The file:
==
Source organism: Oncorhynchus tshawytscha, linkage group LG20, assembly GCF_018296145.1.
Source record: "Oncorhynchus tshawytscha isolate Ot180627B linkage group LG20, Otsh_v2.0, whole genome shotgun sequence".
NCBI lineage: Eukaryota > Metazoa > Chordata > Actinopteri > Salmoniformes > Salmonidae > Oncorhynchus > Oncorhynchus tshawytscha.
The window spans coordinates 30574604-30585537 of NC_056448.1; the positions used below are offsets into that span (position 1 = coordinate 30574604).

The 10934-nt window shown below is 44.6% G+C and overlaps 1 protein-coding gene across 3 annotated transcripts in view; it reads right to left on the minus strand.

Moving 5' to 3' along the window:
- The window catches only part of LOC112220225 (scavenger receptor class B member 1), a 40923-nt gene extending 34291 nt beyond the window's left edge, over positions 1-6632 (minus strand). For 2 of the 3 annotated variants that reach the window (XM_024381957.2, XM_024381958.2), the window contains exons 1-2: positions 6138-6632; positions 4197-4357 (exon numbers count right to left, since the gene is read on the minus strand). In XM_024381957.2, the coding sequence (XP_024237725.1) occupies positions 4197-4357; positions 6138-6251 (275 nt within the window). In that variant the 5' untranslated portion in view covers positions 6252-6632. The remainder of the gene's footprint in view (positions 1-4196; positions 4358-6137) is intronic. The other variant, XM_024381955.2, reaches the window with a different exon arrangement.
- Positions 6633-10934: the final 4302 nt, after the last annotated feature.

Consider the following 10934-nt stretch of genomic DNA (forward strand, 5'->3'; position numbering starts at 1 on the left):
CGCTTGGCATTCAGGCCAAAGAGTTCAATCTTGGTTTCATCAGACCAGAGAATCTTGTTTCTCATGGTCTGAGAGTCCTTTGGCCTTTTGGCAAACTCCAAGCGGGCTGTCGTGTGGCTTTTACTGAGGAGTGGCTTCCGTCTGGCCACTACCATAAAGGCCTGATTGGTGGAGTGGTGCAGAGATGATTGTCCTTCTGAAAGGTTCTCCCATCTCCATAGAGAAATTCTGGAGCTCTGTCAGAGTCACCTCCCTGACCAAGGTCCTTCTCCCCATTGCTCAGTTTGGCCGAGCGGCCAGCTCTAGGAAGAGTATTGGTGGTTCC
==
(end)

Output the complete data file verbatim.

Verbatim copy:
Source organism: Oncorhynchus tshawytscha, linkage group LG20, assembly GCF_018296145.1.
Source record: "Oncorhynchus tshawytscha isolate Ot180627B linkage group LG20, Otsh_v2.0, whole genome shotgun sequence".
NCBI lineage: Eukaryota > Metazoa > Chordata > Actinopteri > Salmoniformes > Salmonidae > Oncorhynchus > Oncorhynchus tshawytscha.
The window spans coordinates 30574604-30585537 of NC_056448.1; the positions used below are offsets into that span (position 1 = coordinate 30574604).

The 10934-nt window shown below is 44.6% G+C and overlaps 1 protein-coding gene across 3 annotated transcripts in view; it reads right to left on the minus strand.

Moving 5' to 3' along the window:
- The window catches only part of LOC112220225 (scavenger receptor class B member 1), a 40923-nt gene extending 34291 nt beyond the window's left edge, over positions 1-6632 (minus strand). For 2 of the 3 annotated variants that reach the window (XM_024381957.2, XM_024381958.2), the window contains exons 1-2: positions 6138-6632; positions 4197-4357 (exon numbers count right to left, since the gene is read on the minus strand). In XM_024381957.2, the coding sequence (XP_024237725.1) occupies positions 4197-4357; positions 6138-6251 (275 nt within the window). In that variant the 5' untranslated portion in view covers positions 6252-6632. The remainder of the gene's footprint in view (positions 1-4196; positions 4358-6137) is intronic. The other variant, XM_024381955.2, reaches the window with a different exon arrangement.
- Positions 6633-10934: the final 4302 nt, after the last annotated feature.

Consider the following 10934-nt stretch of genomic DNA (forward strand, 5'->3'; position numbering starts at 1 on the left):
CGCTTGGCATTCAGGCCAAAGAGTTCAATCTTGGTTTCATCAGACCAGAGAATCTTGTTTCTCATGGTCTGAGAGTCCTTTGGCCTTTTGGCAAACTCCAAGCGGGCTGTCGTGTGGCTTTTACTGAGGAGTGGCTTCCGTCTGGCCACTACCATAAAGGCCTGATTGGTGGAGTGGTGCAGAGATGATTGTCCTTCTGAAAGGTTCTCCCATCTCCATAGAGAAATTCTGGAGCTCTGTCAGAGTCACCTCCCTGACCAAGGTCCTTCTCCCCATTGCTCAGTTTGGCCGAGCGGCCAGCTCTAGGAAGAGTATTGGTGGTTCC